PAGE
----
You wouldn’t make your website slower on purpose, would you?

Perhaps it shows a bias on my part, but I tend to assume that people want their web sites to be faster.

so I was quite surprised when I saw some code on the homepage of a major high street retailer, which deliberately slowed down visitors to the site.

This wasn’t just a rate-limiting thing. It’s a proof-of-work algorithm – you have to earn the right to visit their site.

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Wireshark: Tools versus Weapons

Not long after I started in performance testing, I was debugging a script. It didn’t seem to like one of the requests the script
made, so I did what I would have done at home. I ran through the procedure manually, and watched in Wireshark.

I told a colleague about this, and he said “Don’t ever do that again, and don’t tell anyone that you did it”. The client I was working for at the time were very nervous about security, and would have been furious that I’d used Wireshark on their network.

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Solve Memory Leaks by Not Solving Memory Leaks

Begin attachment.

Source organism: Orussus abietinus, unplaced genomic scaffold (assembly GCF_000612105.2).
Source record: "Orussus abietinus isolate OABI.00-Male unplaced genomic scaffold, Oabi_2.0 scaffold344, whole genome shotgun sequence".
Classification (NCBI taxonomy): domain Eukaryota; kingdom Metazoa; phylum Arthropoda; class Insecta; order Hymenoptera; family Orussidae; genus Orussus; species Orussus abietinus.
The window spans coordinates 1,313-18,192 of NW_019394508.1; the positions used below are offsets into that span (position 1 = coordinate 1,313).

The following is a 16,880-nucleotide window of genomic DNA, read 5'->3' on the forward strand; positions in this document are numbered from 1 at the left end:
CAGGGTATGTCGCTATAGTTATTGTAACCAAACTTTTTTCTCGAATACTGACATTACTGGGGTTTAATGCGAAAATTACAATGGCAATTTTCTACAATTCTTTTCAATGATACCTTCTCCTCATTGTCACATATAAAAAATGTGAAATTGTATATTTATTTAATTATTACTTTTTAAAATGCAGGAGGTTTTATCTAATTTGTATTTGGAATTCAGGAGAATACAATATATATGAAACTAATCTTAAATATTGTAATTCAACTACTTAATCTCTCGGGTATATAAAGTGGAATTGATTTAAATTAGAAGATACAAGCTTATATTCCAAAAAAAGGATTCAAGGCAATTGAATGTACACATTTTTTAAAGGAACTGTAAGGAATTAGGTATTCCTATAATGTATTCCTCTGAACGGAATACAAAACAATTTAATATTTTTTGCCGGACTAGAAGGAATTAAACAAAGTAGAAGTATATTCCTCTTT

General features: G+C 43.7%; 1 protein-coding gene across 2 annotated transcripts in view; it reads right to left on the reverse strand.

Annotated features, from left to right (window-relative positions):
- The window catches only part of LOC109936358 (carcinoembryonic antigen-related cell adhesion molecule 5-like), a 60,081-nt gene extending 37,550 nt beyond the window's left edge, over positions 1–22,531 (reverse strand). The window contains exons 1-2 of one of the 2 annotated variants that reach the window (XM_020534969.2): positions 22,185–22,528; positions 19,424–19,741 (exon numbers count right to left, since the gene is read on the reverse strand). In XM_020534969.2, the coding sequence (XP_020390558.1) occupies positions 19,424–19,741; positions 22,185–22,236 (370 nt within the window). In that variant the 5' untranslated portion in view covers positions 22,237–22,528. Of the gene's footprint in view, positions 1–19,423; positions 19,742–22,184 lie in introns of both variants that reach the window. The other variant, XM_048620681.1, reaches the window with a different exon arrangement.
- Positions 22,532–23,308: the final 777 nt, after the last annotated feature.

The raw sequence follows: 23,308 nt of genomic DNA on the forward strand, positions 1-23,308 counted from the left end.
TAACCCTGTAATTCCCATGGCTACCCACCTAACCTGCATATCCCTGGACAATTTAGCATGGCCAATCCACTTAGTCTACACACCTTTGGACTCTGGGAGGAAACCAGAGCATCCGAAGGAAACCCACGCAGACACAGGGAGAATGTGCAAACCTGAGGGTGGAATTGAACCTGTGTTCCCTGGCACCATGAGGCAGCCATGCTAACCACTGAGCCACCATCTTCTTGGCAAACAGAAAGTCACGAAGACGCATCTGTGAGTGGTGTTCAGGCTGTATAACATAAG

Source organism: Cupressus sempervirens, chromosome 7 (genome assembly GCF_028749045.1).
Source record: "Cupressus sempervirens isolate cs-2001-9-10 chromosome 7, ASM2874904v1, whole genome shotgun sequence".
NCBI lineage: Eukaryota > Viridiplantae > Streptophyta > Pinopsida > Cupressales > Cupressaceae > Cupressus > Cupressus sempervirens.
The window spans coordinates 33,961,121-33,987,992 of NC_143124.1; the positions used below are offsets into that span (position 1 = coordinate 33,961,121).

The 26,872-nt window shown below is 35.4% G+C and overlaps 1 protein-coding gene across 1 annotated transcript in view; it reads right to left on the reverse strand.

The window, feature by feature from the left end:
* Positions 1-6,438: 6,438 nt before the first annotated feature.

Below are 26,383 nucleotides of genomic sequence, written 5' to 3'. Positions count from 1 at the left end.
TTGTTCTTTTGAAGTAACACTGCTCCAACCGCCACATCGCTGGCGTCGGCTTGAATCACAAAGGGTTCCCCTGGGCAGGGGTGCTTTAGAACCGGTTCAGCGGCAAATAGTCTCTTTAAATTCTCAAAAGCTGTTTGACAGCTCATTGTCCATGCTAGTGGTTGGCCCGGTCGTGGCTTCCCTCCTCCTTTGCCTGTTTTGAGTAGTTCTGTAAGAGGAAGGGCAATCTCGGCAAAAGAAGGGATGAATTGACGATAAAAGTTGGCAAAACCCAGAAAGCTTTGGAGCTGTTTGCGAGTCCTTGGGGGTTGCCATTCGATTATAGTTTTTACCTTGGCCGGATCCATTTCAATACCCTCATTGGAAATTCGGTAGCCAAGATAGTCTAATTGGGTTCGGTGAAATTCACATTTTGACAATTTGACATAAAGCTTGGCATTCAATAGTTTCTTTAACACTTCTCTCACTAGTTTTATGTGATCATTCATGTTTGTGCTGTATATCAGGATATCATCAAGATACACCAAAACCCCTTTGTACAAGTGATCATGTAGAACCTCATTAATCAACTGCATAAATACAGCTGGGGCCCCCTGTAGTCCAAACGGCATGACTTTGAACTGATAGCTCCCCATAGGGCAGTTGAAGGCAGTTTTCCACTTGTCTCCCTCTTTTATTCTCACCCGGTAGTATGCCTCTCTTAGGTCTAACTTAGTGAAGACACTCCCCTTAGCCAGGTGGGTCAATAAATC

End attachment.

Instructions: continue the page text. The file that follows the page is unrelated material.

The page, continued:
Memory leaks have been a fact of life in programming for as long as anyone can remember. C is the mac daddy of memory leaks – any non-trivial program has a memory leak – but even in garbage collected languages you’re not safe, as there are some types of resource that you have to remember to close (OS-native objects, like files and processes).

Or at least, that’s the theory.

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Advanced Squeryl/Play Integration

There’s a question on Stack Overflow about how best to integrate Squeryl and Play.

Since Play is an external framework, you might guess that you want to have quite tight integration, using SessionFactory.externalTransactionAdapter. However, the right answer turns out to be looser integration, using SessionFactory.concreteFactory, which means you have to use explicit inTransaction blocks.

So what’s the problem? Well, Play’s database support is deliberately minimal. It provides a connection pool, and handles evolutions for you, but otherwise it’s up to you how you use it. It won’t commit or rollback your transactions unless you ask it to, which means you’re probably best off using inTransaction blocks anyway.

Problem solved, right? Well, almost. There’s still a slight impedance mismatch between Play and Squeryl. Play uses an asynchronous event-driven model, whereas Squeryl is designed for a connection-per-thread model.

So, for example, if you have code like this:

def sendAsteroid = Action { req =>
  import org.squeryl.PrimitiveTypeMode._
  import DinosaurSchema._
  inTransaction {
    val cretaceousDinosaurs = from(dinosaurs)(d => where(d.era === "Cretaceous") select(d)).toList
    Async {
      Akka.future {
        for (dinosaur <- cretaceousDinosaurs.par) {
          dinosaur.extinct = true
          dinosaur.save
        }
        Ok("All cretaceous dinosaurs killed")
      }
    }
  }
}

Then your code won’t work the way you expect.